As at least one of you know, I am on a quest to rescue my ancient backups from bygone times before the media on them either disintegrates or is no longer readable. I am very close to the edge. I have three mediums:

1. Two 800k Mac floppy disks from 1990

2. One QIC-24 tape, also from 1990, from my tenure at a Santa Cruz-based computer company which shall remain nameless

3. One 4mm DAT tape, 2GB (DDS1) from 1995 which contains my backups from my tenure at Cygnus Support, which became Cygnus Solutions and was then purchased by Red Hat in 1999

First, the Mac floppies. They contain some, though sadly not all, of my (UUCP!) email from UCSC in the late 1980s as well as college papers, Usenet memes, and burp sounds that my roommate added to my collection of data when I wasn’t looking. I had a Mac Classic for which I believe I paid over $1400.

I have now discovered that the “classic” Macintosh could read and write single-sided double-density (400k), double-side double-density (800k), and high-density (1.4mb) floppy disks. It was able to write 800k to DSDD floppies in a time when most were 720k by using variable motor speeds in its floppy drives, thereby rendering those floppies unreadable by any machines other than Macs. Unthinkingly, I stored my precious backups on 800k disks and have thus been searching for a working 16+ year old Mac to read them, with the help of my son’s electronics lab teacher, my good friend and ex-college roommate who works at Apple (and who I think wants his burp noises back), and the random local community. I now have three non-working older Macs partially disassembled in my office.

The latest score is interesting, though – I have discovered a cache of old backups on ZIP 100 disks which contain most, but tantalizingly not quite all, of the information on those Mac disks! Now I simply need to figure out if the remaining miscellaneous data is worth the effort. As a bonus, if I do get an old Mac working, I will be able to play Dark Castle again, a game which I humbly refer to as “Freshman Year”.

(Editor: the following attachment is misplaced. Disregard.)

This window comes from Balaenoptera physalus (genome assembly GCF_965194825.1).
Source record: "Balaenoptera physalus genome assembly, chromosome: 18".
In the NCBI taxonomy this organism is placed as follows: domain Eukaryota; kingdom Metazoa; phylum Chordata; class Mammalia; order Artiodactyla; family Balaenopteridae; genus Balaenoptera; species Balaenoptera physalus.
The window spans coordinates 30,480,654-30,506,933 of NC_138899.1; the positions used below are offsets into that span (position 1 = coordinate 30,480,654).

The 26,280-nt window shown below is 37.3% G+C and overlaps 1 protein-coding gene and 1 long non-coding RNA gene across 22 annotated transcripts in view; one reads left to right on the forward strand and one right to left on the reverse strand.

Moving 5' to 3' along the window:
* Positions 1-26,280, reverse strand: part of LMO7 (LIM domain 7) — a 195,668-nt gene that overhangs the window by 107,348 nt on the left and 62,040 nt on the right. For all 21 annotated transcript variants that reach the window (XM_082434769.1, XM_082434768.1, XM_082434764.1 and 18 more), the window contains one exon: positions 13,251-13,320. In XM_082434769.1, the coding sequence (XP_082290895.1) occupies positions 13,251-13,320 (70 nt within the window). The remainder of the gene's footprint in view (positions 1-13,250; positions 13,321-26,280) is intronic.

Next up, the QIC-24 tape. For those who are not familiar, QIC stands for “quarter-inch cassette”, meaning a cassette with 1/4″ magnetic tape. This is a similar tape to that found in standard audio cassettes, but in a very sturdy aluminum-and-plastic cassette that you could use to ward off intruders. ┬áThese same tapes are still being used for backups worldwide. I have no doubt that the data is safe there – but QIC-24 is very ancient format and modern drives cannot read it. I discovered this by attempting to read the tape in the one drive that exists in my local area, which happens to belong to my one local client. Unfortunately, their tape drive is new enough that it no longer reads QIC-24.

The DAT tape is more interesting, as I purchased an older DAT drive on eBay at one point but never got it working. Two days ago I was able to source a SCSI card and managed to get the drive up and working on a Linux PC, and “mt status” returns information about the drive, but “tar” or “dd” on the tape only returns “Input/Output Error”, indicating that the drive is bad or dirty… or the tape is no longer recognizable. My next step is to clean the drive, and if that doesn’t work I will take my friend Beth’s offer up on a working DAT drive and give that a shot.

So… if you have any advice on where to find a QIC-24 drive, or how to get an old, dirty DAT drive working, I would be most grateful.